Structs usually align their members on natural boundaries. This is often determined by the size of an int. Some systems can address off of natural boundaries and will allow you to pack the struct. See your compiler documentation for how to specify that. It's often a pragma. Systems that can't address off a natural boundary will give you a bus fault if you try.

The easy way to do it, regardless of packing, is to transfer each member individually. In that way, the information occupies only the amount of spaced actually used. Since a disk is a byte-oriented device, no alignment is necessary.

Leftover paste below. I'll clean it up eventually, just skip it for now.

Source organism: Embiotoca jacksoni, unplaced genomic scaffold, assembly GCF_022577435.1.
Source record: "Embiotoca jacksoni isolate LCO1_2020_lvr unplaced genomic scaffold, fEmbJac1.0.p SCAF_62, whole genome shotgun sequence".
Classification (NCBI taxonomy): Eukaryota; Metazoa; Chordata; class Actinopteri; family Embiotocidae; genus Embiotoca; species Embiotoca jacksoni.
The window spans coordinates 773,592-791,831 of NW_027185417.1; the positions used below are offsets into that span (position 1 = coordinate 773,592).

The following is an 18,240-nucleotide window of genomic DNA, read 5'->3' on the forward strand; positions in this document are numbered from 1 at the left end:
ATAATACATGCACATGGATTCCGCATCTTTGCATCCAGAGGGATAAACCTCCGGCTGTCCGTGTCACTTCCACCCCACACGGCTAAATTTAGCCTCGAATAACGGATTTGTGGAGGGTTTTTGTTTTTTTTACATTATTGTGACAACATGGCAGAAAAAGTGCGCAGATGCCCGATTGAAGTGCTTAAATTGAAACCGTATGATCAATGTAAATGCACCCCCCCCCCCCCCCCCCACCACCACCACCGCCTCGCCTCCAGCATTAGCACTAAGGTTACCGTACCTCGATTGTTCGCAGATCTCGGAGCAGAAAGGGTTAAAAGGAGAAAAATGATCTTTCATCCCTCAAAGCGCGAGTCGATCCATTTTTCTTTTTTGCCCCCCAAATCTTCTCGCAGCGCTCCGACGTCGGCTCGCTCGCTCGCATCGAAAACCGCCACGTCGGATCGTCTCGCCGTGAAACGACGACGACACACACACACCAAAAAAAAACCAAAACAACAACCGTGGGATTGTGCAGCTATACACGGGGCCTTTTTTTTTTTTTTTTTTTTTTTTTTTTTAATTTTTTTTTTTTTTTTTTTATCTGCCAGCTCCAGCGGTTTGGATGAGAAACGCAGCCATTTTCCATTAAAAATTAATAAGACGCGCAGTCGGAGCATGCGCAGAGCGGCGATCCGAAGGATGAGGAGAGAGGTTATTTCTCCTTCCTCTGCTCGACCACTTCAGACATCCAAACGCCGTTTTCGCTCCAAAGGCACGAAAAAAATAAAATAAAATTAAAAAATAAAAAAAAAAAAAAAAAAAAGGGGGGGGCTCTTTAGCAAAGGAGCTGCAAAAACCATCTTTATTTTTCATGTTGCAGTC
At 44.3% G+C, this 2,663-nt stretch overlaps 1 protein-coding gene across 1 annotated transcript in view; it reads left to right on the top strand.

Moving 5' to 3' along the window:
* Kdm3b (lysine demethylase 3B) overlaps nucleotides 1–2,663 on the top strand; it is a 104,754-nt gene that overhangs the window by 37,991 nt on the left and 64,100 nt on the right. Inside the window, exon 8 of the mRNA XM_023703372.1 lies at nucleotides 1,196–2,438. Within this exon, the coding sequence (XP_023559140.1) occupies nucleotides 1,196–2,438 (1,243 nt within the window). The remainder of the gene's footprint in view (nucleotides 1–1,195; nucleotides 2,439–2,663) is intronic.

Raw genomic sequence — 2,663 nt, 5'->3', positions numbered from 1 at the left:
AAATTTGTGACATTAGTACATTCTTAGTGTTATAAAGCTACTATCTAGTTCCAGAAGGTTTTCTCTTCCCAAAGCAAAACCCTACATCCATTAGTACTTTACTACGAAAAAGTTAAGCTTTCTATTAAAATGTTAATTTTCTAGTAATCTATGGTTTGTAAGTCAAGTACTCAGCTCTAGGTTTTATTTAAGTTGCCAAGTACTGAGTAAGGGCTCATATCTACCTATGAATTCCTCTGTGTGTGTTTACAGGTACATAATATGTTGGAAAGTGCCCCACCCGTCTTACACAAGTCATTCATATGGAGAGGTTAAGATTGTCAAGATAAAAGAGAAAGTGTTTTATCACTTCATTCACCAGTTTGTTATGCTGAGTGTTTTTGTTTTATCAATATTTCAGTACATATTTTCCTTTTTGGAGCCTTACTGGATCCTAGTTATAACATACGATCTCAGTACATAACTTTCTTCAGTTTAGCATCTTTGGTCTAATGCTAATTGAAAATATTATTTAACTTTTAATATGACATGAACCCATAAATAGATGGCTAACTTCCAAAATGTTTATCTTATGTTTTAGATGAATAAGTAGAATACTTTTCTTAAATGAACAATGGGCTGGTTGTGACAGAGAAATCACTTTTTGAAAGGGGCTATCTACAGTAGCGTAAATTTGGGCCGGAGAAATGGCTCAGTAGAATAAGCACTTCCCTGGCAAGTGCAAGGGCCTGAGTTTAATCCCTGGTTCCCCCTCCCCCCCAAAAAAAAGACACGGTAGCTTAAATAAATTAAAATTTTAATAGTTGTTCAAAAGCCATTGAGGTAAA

For a virtual disk, however, you may still have the memory alignment problems. Off-boundary byte operations such as the transfer of individual chars are handled, when necessary, by the hardware. This may involve reading multiple bytes from the destination, replacing a byte, and writing the multiple bytes back. This only has to occur, at worst, at the two ends of the transfer, in order to achieve alignment. The remainder are transferred in aligned groups.

I think you'll need to treat the destination as a 512-byte char array and transfer each struct member by casting it to char and transferring it as a char array to the desired index in the destination array.